Story 2 from this week: I did a funeral on Thursday for the father of a dear family friend, Les Bard. I grew up with the Bard’s in Sacramento. In my eulogy I shared that I had been thinking about him recently as a moment on sabbatical triggered a memory. Mimi and I went to Lake Tahoe and passed a place where I went on a hike with the Bard family on a trip where I tagged along over 40 years ago. I had a vivid memory when Les found a few moments to let me know how much he appreciated me being on the trip with them. It is a seemingly small thing, but it lifted me up. I was a teenage kid and here was a contemporary of my parents seeing the best in me. When we see the best in others and say it – they soar. It happened with Eldad and Medad. It was who my friend’s father Les was to me. It is who I want to be as a friend, husband, son, brother, father and rabbi. Sabbatical allowed that piece of me to grow.
Moses lets his life be infused with faith. Listen to the description of his gathering the elders at the Tent of Meeting: “The Lord came down in a cloud and spoke to him. He drew upon the spirit that was on him and put it upon the seventy elders.” Moses lives with a deep awareness of God – and it impacts those around him. Every day on sabbatical I tried to go outside and appreciate the world around me. As I experimented with new spiritual practices like meditation, which focuses on the now, my faith was enhanced and grew. Faith changes you – and you can’t know it until you try it.
One more story from this week: On Tuesday, my first official day back to work, we had the Beit Din for Harold Liang and his son Ethan. In the essay he wrote, Harold wrote an amazing story of his encounter with the Divine. I have been given permission to share this story. Harold and Jamie have 2 daughters, and had been hoping for a son – but after 7 years of trying – it did not happen. They were in Beijing for a tech startup and then the SARS event happened. I don’t know if you remember the SARS epidemic, but it was scary. Beijing became a ghost town and there was great fear. Harold and Jamie moved their daughters back to California to stay with grandma, and then they found out Jamie was pregnant. Given the epidemic – if you had the virus it would affect the fetus, and Jamie’s age and health condition, the doctor advised them to have an abortion. They decided that it was the right decision given all the factors. Harold wrote: “I had very mixed emotions before the day of the abortion and did not sleep well. I prayed. The next morning when we woke up and opened the blinds, we saw a winter wonderland. It was the largest snowstorm in Beijing history. It was not possible for us to go to the hospital. Jamie was staring out into the snowstorm for a long time, then turned to me and said…maybe this is meant to be. Tears gathered around my eyes and I responded to Jamie with ‘let’s try’ Like Moses, Harold and Jamie felt the spirit of God. As he prayed he understood that the God he prayed to, was the God of Abraham, Isaac and Jacob (that’s another part of the story) and decided to try to understand our One God. Ethan Gabriel was born and Harold writes, “I thanked God for this gift and promised Ethan we would walk through this miracle together.” Like Moses, Harold listened for the still, small voice of the Divine – a lesson for all of us. And here they are. Next week is Ethan’s Bar Mitzvah.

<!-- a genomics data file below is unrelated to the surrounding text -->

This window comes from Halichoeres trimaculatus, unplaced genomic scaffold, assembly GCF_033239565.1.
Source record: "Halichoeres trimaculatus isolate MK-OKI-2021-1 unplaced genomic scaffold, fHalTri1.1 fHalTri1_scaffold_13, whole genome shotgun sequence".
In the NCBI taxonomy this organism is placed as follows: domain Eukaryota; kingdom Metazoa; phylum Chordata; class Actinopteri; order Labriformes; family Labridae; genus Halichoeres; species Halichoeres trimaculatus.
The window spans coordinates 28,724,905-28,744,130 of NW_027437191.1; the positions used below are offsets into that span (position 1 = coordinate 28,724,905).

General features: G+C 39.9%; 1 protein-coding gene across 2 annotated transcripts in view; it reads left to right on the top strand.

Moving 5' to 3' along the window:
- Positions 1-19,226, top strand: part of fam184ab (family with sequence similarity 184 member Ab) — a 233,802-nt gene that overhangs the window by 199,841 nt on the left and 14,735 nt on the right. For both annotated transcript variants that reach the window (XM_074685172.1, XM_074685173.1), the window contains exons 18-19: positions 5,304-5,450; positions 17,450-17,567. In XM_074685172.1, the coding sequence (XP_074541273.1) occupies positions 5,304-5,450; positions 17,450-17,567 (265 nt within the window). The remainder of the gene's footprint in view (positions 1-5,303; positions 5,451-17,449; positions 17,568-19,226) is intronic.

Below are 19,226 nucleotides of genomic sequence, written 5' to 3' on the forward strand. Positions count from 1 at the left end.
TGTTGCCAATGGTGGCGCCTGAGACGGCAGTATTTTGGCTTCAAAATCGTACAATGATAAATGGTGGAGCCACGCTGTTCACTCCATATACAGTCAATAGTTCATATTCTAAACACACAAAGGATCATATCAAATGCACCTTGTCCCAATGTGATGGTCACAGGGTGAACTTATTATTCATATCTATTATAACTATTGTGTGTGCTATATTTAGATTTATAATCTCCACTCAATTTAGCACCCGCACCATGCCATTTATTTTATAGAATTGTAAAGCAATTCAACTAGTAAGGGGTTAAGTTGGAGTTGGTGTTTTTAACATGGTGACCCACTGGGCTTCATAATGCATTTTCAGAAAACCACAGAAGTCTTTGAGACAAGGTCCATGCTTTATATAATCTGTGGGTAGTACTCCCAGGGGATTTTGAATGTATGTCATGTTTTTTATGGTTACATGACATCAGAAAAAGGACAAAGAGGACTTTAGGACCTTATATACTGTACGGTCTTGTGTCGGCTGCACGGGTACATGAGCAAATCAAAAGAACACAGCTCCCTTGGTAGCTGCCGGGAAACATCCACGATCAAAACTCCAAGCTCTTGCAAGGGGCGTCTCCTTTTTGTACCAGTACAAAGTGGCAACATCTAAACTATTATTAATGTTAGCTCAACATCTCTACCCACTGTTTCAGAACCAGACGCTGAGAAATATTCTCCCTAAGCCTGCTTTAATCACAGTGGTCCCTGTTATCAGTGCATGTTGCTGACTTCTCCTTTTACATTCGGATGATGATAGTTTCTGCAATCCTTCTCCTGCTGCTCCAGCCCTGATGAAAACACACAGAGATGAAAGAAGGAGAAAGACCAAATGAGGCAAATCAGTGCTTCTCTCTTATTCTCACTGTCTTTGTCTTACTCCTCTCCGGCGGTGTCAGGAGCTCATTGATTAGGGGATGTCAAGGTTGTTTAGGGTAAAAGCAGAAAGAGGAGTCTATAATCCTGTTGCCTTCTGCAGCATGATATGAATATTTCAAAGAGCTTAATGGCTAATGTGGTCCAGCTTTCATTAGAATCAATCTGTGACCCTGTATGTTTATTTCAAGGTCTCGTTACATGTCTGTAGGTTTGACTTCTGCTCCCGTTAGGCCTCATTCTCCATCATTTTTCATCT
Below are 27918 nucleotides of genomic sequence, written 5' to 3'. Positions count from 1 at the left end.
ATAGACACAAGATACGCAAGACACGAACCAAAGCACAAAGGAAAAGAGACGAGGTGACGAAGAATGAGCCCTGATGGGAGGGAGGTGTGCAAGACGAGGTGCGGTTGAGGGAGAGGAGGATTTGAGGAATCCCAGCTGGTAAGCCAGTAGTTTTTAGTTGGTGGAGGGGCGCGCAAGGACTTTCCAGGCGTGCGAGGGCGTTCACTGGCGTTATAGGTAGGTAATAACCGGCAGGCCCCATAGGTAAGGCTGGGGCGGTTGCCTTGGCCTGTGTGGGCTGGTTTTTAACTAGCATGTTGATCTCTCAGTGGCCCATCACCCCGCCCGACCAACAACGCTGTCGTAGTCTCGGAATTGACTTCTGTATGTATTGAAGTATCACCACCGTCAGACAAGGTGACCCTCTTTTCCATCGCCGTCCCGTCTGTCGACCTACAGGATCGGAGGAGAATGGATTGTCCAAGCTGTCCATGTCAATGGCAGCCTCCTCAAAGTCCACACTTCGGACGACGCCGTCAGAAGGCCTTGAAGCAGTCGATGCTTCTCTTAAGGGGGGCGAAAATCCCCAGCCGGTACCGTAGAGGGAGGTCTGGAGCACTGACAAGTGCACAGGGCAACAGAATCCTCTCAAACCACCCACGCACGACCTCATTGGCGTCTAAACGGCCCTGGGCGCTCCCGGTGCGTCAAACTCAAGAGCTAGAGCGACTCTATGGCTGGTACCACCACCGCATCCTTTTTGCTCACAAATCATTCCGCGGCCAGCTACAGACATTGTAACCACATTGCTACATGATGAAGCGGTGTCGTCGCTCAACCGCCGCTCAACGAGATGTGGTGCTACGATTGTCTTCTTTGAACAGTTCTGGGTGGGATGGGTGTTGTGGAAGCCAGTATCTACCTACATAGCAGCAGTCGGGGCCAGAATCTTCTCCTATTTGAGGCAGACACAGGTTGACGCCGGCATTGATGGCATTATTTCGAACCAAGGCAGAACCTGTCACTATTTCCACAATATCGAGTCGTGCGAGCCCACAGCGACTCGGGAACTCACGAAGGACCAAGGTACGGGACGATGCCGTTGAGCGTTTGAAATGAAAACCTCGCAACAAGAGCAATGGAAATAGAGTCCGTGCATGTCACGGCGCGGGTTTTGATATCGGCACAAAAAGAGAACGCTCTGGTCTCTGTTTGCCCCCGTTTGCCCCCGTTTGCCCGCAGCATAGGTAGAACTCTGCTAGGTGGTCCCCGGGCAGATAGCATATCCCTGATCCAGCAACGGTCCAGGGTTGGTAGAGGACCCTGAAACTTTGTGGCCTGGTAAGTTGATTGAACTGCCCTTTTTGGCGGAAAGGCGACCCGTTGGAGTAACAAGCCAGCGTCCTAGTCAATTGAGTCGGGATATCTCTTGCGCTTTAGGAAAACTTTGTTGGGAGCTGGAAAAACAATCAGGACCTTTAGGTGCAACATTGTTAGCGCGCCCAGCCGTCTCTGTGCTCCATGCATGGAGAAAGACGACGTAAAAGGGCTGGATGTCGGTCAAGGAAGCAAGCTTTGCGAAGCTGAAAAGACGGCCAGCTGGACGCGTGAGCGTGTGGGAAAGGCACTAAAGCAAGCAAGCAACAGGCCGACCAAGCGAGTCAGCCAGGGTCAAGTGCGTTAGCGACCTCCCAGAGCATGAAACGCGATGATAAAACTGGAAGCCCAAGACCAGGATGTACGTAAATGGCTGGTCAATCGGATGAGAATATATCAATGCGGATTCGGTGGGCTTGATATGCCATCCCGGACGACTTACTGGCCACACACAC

So sabbatical was full of renewal, joy, learning, family, connection, gratitude; and returning to work I bring all of those things to a job full of meaning and holiness every day. Let’s return to those three steps back during the prayer service. What words do we say when we step back? We say Oseh Shalom. Maybe we step back when we say Oseh Shalom because in order to create peace we have to take a step back. Sabbatical was an extraordinary opportunity to step back and create space for peace.
And now, with great joy, I am back. So far this week: a funeral, a wedding, a conversion, a Bar Mitzvah – now all I need is a baby naming! I am glad to be back. Shabbat Shalom.